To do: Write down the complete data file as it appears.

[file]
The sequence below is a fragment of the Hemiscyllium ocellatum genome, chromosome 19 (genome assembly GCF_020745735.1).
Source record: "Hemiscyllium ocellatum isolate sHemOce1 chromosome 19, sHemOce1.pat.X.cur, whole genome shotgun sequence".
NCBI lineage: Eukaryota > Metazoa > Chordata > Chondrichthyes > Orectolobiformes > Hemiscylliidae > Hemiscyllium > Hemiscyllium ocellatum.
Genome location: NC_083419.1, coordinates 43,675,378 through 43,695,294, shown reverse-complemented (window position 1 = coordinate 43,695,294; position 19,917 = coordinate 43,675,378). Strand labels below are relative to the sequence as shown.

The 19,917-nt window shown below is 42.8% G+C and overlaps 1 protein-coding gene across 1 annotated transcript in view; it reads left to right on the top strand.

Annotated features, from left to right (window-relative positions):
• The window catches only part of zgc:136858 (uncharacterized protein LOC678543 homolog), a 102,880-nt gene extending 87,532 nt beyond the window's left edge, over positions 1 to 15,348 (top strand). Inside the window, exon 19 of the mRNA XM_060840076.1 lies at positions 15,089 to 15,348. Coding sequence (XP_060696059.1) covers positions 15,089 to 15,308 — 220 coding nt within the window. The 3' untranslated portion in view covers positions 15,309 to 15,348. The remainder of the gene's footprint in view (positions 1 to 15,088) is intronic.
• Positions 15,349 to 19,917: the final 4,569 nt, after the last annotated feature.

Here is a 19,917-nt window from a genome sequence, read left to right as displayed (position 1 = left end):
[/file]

The sequence below is a fragment of the Hemiscyllium ocellatum genome, chromosome 19 (genome assembly GCF_020745735.1).
Source record: "Hemiscyllium ocellatum isolate sHemOce1 chromosome 19, sHemOce1.pat.X.cur, whole genome shotgun sequence".
NCBI lineage: Eukaryota > Metazoa > Chordata > Chondrichthyes > Orectolobiformes > Hemiscylliidae > Hemiscyllium > Hemiscyllium ocellatum.
Genome location: NC_083419.1, coordinates 43,675,378 through 43,695,294, shown reverse-complemented (window position 1 = coordinate 43,695,294; position 19,917 = coordinate 43,675,378). Strand labels below are relative to the sequence as shown.

The 19,917-nt window shown below is 42.8% G+C and overlaps 1 protein-coding gene across 1 annotated transcript in view; it reads left to right on the top strand.

Annotated features, from left to right (window-relative positions):
• The window catches only part of zgc:136858 (uncharacterized protein LOC678543 homolog), a 102,880-nt gene extending 87,532 nt beyond the window's left edge, over positions 1 to 15,348 (top strand). Inside the window, exon 19 of the mRNA XM_060840076.1 lies at positions 15,089 to 15,348. Coding sequence (XP_060696059.1) covers positions 15,089 to 15,308 — 220 coding nt within the window. The 3' untranslated portion in view covers positions 15,309 to 15,348. The remainder of the gene's footprint in view (positions 1 to 15,088) is intronic.
• Positions 15,349 to 19,917: the final 4,569 nt, after the last annotated feature.

Here is a 19,917-nt window from a genome sequence, read left to right as displayed (position 1 = left end):